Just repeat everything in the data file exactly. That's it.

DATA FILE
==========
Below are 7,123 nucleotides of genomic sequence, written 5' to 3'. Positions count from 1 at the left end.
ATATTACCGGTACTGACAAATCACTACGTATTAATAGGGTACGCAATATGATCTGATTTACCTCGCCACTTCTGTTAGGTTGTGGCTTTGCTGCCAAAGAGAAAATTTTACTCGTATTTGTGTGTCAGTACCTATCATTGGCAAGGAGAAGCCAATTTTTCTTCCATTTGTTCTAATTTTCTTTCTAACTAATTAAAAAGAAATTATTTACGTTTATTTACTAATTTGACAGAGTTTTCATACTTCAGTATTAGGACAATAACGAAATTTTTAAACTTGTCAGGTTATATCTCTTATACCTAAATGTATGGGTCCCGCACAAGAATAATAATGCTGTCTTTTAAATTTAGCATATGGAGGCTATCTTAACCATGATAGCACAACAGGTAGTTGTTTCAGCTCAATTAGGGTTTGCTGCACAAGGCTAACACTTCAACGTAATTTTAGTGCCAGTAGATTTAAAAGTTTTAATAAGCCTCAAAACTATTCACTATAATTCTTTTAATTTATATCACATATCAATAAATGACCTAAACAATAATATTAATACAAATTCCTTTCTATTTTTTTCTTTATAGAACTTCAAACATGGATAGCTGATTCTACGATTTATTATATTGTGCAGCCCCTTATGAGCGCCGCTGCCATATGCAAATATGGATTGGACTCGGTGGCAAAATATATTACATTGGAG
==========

Below are 7,123 nucleotides of genomic sequence, written 5' to 3'. Positions count from 1 at the left end.
ATATTACCGGTACTGACAAATCACTACGTATTAATAGGGTACGCAATATGATCTGATTTACCTCGCCACTTCTGTTAGGTTGTGGCTTTGCTGCCAAAGAGAAAATTTTACTCGTATTTGTGTGTCAGTACCTATCATTGGCAAGGAGAAGCCAATTTTTCTTCCATTTGTTCTAATTTTCTTTCTAACTAATTAAAAAGAAATTATTTACGTTTATTTACTAATTTGACAGAGTTTTCATACTTCAGTATTAGGACAATAACGAAATTTTTAAACTTGTCAGGTTATATCTCTTATACCTAAATGTATGGGTCCCGCACAAGAATAATAATGCTGTCTTTTAAATTTAGCATATGGAGGCTATCTTAACCATGATAGCACAACAGGTAGTTGTTTCAGCTCAATTAGGGTTTGCTGCACAAGGCTAACACTTCAACGTAATTTTAGTGCCAGTAGATTTAAAAGTTTTAATAAGCCTCAAAACTATTCACTATAATTCTTTTAATTTATATCACATATCAATAAATGACCTAAACAATAATATTAATACAAATTCCTTTCTATTTTTTTCTTTATAGAACTTCAAACATGGATAGCTGATTCTACGATTTATTATATTGTGCAGCCCCTTATGAGCGCCGCTGCCATATGCAAATATGGATTGGACTCGGTGGCAAAATATATTACATTGGAG